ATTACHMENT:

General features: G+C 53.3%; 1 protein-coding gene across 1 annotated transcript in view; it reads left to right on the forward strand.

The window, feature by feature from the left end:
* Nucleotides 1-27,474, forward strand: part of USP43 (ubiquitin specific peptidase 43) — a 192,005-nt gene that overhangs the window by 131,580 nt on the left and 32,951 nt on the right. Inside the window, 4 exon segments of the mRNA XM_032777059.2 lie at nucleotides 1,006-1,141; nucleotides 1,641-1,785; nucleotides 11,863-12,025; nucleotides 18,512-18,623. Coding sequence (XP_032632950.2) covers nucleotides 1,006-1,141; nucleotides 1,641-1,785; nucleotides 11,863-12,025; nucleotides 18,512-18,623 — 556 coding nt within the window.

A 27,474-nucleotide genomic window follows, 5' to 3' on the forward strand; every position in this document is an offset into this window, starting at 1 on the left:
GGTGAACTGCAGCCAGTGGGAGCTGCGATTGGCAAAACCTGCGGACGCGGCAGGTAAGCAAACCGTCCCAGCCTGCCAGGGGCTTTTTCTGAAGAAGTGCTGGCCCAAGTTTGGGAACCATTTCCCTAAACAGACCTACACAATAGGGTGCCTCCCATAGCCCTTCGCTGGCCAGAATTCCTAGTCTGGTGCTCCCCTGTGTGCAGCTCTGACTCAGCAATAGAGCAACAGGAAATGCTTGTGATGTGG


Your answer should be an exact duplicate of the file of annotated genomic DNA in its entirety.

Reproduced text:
General features: G+C 53.3%; 1 protein-coding gene across 1 annotated transcript in view; it reads left to right on the forward strand.

The window, feature by feature from the left end:
* Nucleotides 1-27,474, forward strand: part of USP43 (ubiquitin specific peptidase 43) — a 192,005-nt gene that overhangs the window by 131,580 nt on the left and 32,951 nt on the right. Inside the window, 4 exon segments of the mRNA XM_032777059.2 lie at nucleotides 1,006-1,141; nucleotides 1,641-1,785; nucleotides 11,863-12,025; nucleotides 18,512-18,623. Coding sequence (XP_032632950.2) covers nucleotides 1,006-1,141; nucleotides 1,641-1,785; nucleotides 11,863-12,025; nucleotides 18,512-18,623 — 556 coding nt within the window.

A 27,474-nucleotide genomic window follows, 5' to 3' on the forward strand; every position in this document is an offset into this window, starting at 1 on the left:
GGTGAACTGCAGCCAGTGGGAGCTGCGATTGGCAAAACCTGCGGACGCGGCAGGTAAGCAAACCGTCCCAGCCTGCCAGGGGCTTTTTCTGAAGAAGTGCTGGCCCAAGTTTGGGAACCATTTCCCTAAACAGACCTACACAATAGGGTGCCTCCCATAGCCCTTCGCTGGCCAGAATTCCTAGTCTGGTGCTCCCCTGTGTGCAGCTCTGACTCAGCAATAGAGCAACAGGAAATGCTTGTGATGTGG